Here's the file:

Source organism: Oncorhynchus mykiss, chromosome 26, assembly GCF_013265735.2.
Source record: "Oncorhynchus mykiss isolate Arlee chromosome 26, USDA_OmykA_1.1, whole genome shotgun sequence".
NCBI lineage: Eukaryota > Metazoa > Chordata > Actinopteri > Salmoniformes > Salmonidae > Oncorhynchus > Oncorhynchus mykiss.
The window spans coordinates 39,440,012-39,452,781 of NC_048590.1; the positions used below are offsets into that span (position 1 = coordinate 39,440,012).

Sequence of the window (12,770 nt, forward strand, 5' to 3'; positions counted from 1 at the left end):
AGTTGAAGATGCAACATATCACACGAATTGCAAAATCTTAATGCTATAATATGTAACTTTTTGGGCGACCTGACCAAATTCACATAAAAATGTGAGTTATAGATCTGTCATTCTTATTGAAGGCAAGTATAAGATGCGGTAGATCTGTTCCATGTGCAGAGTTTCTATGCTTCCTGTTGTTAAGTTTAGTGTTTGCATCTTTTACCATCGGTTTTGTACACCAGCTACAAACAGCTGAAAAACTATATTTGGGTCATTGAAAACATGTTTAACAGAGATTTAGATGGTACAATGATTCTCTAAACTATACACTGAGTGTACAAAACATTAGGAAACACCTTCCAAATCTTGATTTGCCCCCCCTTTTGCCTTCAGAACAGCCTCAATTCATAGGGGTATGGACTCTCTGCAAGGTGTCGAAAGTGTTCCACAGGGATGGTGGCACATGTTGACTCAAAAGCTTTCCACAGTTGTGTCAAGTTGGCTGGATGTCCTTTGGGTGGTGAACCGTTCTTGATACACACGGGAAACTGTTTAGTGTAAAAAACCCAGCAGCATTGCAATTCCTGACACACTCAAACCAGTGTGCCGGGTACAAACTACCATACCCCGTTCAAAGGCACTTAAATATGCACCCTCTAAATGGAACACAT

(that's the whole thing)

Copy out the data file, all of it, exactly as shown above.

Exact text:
Source organism: Oncorhynchus mykiss, chromosome 26, assembly GCF_013265735.2.
Source record: "Oncorhynchus mykiss isolate Arlee chromosome 26, USDA_OmykA_1.1, whole genome shotgun sequence".
NCBI lineage: Eukaryota > Metazoa > Chordata > Actinopteri > Salmoniformes > Salmonidae > Oncorhynchus > Oncorhynchus mykiss.
The window spans coordinates 39,440,012-39,452,781 of NC_048590.1; the positions used below are offsets into that span (position 1 = coordinate 39,440,012).

Sequence of the window (12,770 nt, forward strand, 5' to 3'; positions counted from 1 at the left end):
AGTTGAAGATGCAACATATCACACGAATTGCAAAATCTTAATGCTATAATATGTAACTTTTTGGGCGACCTGACCAAATTCACATAAAAATGTGAGTTATAGATCTGTCATTCTTATTGAAGGCAAGTATAAGATGCGGTAGATCTGTTCCATGTGCAGAGTTTCTATGCTTCCTGTTGTTAAGTTTAGTGTTTGCATCTTTTACCATCGGTTTTGTACACCAGCTACAAACAGCTGAAAAACTATATTTGGGTCATTGAAAACATGTTTAACAGAGATTTAGATGGTACAATGATTCTCTAAACTATACACTGAGTGTACAAAACATTAGGAAACACCTTCCAAATCTTGATTTGCCCCCCCTTTTGCCTTCAGAACAGCCTCAATTCATAGGGGTATGGACTCTCTGCAAGGTGTCGAAAGTGTTCCACAGGGATGGTGGCACATGTTGACTCAAAAGCTTTCCACAGTTGTGTCAAGTTGGCTGGATGTCCTTTGGGTGGTGAACCGTTCTTGATACACACGGGAAACTGTTTAGTGTAAAAAACCCAGCAGCATTGCAATTCCTGACACACTCAAACCAGTGTGCCGGGTACAAACTACCATACCCCGTTCAAAGGCACTTAAATATGCACCCTCTAAATGGAACACAT